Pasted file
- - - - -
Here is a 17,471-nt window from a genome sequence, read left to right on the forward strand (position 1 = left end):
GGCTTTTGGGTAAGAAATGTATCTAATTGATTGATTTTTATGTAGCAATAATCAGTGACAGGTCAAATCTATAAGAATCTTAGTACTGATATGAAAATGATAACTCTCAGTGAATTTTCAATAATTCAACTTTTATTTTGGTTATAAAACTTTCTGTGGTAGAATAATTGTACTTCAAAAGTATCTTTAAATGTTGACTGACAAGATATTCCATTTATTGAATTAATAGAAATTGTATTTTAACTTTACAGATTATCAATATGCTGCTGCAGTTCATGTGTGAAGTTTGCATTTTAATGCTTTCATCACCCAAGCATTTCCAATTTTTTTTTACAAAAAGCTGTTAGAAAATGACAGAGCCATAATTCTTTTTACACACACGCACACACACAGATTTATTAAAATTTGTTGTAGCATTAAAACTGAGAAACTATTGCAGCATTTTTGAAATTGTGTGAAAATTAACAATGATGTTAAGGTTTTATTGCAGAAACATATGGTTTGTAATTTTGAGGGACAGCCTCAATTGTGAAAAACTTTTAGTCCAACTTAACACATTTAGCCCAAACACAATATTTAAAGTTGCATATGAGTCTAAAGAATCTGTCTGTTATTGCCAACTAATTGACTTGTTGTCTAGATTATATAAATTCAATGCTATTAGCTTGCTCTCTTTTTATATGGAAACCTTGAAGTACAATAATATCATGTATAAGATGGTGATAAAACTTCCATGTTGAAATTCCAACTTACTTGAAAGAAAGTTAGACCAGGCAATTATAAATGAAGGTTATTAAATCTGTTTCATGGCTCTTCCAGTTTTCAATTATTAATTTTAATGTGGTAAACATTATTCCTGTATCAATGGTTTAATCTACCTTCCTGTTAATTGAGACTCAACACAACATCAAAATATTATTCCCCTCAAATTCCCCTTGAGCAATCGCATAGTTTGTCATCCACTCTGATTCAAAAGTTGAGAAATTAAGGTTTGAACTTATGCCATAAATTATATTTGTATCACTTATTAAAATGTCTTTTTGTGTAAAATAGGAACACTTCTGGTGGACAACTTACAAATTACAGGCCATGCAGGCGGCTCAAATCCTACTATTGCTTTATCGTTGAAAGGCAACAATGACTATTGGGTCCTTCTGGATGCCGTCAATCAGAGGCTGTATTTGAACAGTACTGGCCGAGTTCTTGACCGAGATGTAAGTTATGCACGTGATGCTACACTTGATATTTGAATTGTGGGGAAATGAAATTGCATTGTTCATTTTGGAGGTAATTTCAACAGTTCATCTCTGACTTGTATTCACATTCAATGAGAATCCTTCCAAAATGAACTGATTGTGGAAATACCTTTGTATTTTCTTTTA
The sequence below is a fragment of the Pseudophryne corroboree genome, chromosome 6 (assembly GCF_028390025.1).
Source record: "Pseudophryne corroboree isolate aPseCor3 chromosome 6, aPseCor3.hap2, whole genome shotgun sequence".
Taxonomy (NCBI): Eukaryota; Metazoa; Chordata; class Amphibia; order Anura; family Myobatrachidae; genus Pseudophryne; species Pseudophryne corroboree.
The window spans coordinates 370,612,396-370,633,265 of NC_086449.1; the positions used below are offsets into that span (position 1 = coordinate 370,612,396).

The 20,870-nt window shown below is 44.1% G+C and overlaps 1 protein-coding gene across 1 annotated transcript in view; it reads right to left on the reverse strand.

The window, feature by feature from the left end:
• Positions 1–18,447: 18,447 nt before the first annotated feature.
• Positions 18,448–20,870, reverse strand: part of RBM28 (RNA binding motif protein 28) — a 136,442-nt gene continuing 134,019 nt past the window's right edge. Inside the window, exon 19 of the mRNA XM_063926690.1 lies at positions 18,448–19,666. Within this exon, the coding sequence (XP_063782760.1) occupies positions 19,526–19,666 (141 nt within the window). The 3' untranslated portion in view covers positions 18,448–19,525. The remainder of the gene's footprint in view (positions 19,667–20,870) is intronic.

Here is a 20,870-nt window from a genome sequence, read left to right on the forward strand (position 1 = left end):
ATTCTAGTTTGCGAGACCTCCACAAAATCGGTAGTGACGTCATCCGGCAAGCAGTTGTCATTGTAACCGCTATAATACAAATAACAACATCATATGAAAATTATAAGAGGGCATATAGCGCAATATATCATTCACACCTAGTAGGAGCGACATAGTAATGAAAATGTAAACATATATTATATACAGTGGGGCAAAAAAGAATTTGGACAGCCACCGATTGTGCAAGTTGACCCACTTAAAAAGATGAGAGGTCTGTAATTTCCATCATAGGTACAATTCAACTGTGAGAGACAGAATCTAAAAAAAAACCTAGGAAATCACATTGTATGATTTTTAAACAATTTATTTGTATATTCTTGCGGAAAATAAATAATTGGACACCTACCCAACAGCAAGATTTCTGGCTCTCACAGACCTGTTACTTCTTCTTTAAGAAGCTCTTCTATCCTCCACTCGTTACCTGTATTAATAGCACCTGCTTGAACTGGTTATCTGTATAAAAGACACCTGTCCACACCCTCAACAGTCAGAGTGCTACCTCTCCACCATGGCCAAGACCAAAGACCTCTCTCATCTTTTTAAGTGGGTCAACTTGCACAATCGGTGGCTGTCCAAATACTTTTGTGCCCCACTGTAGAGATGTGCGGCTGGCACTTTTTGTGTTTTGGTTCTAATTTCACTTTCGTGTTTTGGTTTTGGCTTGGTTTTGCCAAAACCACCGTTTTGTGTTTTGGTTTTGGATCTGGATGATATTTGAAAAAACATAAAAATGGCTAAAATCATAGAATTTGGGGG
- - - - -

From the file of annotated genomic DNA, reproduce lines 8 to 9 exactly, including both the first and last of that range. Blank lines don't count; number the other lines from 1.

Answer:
The window, feature by feature from the left end:
• Positions 1–18,447: 18,447 nt before the first annotated feature.